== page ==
Friday, February 29, 2008

The Gospel Plan of Salvation, T.W. Brents

The Gospel Plan of Salvation, T.W. Brents

This particular work was completed in approximately 1874, and it is in its seventeenth edition. This is due to two reasons. First is the greatness of its author. Second is the subject matter of the book and quality with which it deals with its subjects. The book’s table of contents reveals the nature of the subject matter: predestination; election and reprobation; foreknowledge of God; hereditary depravity; establishment and identity of the church; faith; repentance; confession; the candidates, design and meaning of baptism; new birth; and the Holy Spirit.

An example of the author’s thorough method of refuting error is demonstrated in Dr. Brent’s refutation of the Pedobaptist (people who practice infant baptism) belief that baptism replaced circumcision. Pedobaptists argue that circumcision was for male children at eight days; thus, baptism is for children as well. He gives several compelling arguments to show that baptism did not come in place of circumcision. Here are a few:

1.) Circumcision was confined to the Jews, and those purchased with money by them; baptism is for all nations.
2.) Circumcision was to be performed on native Jews at eight days old; baptism is for any age capable of believing the gospel.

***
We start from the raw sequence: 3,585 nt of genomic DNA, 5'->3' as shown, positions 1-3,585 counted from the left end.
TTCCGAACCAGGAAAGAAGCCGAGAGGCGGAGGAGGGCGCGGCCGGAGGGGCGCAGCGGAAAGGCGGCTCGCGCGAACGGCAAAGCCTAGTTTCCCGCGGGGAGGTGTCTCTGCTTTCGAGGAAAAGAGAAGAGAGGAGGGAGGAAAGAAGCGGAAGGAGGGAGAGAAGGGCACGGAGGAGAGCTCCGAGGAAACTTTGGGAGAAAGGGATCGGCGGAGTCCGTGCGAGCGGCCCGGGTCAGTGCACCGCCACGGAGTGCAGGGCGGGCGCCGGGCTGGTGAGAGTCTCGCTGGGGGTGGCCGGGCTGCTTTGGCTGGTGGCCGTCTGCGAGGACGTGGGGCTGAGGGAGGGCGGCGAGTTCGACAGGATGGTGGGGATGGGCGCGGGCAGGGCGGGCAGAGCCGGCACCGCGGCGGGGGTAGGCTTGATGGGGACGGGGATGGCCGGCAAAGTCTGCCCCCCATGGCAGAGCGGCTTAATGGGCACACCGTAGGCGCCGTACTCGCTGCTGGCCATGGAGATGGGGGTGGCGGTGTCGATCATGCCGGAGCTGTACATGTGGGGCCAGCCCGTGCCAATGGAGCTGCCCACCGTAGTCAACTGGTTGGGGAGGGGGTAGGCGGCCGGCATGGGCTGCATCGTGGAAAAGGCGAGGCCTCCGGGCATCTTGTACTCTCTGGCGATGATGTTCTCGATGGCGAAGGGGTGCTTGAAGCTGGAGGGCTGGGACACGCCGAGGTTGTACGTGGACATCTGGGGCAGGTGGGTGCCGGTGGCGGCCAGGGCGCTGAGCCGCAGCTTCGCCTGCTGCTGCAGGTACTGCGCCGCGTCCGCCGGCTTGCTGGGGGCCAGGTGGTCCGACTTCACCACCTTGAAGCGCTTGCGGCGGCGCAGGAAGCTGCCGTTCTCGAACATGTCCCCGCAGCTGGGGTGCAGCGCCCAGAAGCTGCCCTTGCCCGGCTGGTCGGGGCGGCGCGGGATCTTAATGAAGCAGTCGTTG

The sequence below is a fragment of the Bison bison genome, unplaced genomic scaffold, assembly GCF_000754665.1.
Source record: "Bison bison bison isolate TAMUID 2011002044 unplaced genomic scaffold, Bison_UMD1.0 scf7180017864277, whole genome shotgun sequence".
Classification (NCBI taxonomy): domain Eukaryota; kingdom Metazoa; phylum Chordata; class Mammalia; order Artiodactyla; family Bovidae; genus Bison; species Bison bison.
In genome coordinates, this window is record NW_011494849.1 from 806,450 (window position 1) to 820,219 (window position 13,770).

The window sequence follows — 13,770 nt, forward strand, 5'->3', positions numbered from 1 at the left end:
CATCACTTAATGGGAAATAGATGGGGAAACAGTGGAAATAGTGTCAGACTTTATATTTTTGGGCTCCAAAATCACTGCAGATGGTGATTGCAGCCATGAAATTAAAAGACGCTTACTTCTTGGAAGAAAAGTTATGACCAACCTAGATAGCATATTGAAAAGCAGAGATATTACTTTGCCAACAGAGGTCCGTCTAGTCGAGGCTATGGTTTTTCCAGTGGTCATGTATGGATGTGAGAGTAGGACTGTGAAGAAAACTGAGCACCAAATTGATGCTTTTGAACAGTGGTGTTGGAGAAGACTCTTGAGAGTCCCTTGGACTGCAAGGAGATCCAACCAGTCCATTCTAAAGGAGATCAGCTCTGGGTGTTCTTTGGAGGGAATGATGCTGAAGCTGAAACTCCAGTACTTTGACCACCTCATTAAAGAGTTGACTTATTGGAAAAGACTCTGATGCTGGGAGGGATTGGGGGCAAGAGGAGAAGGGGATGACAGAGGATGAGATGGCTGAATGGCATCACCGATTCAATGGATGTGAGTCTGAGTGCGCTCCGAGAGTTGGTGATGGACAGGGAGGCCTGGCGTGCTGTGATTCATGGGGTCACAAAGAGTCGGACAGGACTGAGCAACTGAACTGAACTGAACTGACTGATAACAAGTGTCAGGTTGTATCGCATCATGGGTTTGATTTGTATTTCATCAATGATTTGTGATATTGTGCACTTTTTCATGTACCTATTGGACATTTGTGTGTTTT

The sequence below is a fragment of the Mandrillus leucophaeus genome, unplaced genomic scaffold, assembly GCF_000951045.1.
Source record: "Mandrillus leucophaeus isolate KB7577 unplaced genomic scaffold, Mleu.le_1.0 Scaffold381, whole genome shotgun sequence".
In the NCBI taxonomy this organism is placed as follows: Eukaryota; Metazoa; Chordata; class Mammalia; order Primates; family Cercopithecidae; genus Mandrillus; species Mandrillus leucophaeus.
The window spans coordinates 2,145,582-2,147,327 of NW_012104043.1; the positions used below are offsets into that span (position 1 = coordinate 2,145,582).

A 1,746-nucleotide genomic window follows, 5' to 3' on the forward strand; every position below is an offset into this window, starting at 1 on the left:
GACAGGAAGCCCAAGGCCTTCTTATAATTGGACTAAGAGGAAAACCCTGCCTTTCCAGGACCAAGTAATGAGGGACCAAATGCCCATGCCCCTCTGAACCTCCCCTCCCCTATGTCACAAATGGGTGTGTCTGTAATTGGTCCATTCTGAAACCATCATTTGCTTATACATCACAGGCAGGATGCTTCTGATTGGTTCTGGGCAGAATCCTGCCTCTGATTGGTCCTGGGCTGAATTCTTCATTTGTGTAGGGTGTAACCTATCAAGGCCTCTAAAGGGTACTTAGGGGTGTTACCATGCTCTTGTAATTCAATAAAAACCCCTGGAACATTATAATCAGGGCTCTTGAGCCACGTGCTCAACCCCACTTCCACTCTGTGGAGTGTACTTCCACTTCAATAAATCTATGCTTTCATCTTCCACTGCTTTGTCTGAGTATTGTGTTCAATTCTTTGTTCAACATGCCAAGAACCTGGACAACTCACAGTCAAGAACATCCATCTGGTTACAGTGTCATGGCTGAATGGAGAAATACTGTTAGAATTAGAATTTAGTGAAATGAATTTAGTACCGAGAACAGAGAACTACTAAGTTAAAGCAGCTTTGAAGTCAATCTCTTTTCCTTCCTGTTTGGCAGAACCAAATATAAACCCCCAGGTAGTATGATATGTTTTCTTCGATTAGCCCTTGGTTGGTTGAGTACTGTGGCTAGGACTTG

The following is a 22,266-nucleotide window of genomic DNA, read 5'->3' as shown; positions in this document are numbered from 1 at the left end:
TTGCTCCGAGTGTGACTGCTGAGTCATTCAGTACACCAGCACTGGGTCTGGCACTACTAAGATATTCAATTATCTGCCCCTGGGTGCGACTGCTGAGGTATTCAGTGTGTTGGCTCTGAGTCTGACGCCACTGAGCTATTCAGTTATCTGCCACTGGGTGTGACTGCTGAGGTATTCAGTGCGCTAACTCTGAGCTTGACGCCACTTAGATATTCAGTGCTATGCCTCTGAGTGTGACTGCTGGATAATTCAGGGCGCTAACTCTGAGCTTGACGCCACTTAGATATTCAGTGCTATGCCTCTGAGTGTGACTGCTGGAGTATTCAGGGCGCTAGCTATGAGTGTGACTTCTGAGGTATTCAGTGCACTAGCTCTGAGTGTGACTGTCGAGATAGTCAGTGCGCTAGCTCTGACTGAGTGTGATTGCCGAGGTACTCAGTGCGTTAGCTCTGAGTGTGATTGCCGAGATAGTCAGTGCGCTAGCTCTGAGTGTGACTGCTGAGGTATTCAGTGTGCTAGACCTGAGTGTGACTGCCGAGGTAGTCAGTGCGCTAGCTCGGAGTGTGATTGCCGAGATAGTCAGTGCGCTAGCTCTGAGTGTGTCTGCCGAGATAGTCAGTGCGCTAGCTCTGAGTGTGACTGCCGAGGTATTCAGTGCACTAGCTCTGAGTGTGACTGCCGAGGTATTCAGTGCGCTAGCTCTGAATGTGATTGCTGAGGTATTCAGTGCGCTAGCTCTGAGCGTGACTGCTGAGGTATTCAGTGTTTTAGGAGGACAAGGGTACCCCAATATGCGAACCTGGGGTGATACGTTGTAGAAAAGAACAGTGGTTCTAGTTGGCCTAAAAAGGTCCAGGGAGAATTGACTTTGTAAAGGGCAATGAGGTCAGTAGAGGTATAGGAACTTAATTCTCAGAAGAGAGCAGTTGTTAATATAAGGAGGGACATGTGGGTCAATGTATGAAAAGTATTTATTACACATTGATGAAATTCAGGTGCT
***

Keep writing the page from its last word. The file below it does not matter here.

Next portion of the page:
3.) Circumcision was confined to males only; baptism is for men and women. If baptism came in the room of circumcision, why baptize females?

In a chapter of Guy N. Woods’ final book, Brother Woods had this to say about The Gospel Plan of Salvation:

... this excellent work is an encyclopedic presentation of biblical teaching on major topics and a thorough refutation of Calvinistic doctrines that, though not usually recognized as such, are really the foundation of most denominational structures today. It is preeminently biblical in content, tersely and simply written in the best tradition of Victorian English and its conclusions are therefore irresistible.

T.W. Brents was a medical doctor and considered worthy of three doctorate degrees. His writing style in Victorian English alone is worth reading the book. Read it and you will understand why this book is one of the most respected works in the brotherhood.

[1] T.W. Brents, The Gospel Plan of Salvation, Bowling Green, KY: Guardian of Truth Foundation, 1987, pp 341-342.
[2] Guy N. Woods, How to Study the New Testament Effectively, Nashville, TN: Gospel Advocate Company, 1992, p. 125.

Originally printed in West Virginia Christian, Vol. 7, No. 10, October 2000, p. 4. Reprinted by permission.

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